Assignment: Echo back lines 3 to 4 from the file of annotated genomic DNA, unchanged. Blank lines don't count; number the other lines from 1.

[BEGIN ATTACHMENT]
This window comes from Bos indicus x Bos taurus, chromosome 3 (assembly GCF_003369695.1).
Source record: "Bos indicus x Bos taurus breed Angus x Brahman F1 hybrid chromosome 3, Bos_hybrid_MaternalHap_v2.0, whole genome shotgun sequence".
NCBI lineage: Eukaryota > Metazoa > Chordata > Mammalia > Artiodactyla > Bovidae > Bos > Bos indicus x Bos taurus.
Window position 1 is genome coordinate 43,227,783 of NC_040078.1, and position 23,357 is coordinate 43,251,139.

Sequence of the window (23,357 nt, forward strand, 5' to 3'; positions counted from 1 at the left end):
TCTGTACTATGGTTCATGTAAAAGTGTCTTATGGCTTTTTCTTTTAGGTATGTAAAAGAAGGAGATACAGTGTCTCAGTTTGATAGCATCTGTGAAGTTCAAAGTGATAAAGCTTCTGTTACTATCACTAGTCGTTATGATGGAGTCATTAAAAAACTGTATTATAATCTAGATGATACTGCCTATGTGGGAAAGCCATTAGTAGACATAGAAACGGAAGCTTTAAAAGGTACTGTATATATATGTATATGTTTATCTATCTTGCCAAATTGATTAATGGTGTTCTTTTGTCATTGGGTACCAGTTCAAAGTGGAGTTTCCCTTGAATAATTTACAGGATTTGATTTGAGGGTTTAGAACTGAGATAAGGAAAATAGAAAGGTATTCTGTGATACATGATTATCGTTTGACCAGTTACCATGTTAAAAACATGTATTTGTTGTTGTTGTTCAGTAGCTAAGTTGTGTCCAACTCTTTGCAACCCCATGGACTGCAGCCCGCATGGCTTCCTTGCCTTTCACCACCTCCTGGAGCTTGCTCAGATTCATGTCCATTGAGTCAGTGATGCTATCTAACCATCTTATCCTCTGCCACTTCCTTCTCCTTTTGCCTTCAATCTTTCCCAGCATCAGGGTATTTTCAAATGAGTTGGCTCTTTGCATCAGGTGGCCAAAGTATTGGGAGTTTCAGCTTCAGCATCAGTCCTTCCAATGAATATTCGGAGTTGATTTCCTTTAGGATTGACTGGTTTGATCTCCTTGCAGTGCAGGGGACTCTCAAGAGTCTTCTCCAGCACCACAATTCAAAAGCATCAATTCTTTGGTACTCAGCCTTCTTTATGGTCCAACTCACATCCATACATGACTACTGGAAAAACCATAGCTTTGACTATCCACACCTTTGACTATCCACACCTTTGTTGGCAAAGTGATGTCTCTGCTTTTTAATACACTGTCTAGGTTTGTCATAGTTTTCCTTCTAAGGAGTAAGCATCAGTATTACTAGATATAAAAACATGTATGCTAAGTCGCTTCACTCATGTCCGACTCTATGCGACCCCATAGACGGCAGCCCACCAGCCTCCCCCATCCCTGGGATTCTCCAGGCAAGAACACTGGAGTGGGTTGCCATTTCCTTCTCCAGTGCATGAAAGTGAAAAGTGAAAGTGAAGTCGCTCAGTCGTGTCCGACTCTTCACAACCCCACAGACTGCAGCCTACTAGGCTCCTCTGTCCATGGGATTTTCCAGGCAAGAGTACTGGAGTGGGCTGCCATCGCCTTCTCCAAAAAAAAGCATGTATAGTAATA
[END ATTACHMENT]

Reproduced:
NCBI lineage: Eukaryota > Metazoa > Chordata > Mammalia > Artiodactyla > Bovidae > Bos > Bos indicus x Bos taurus.
Window position 1 is genome coordinate 43,227,783 of NC_040078.1, and position 23,357 is coordinate 43,251,139.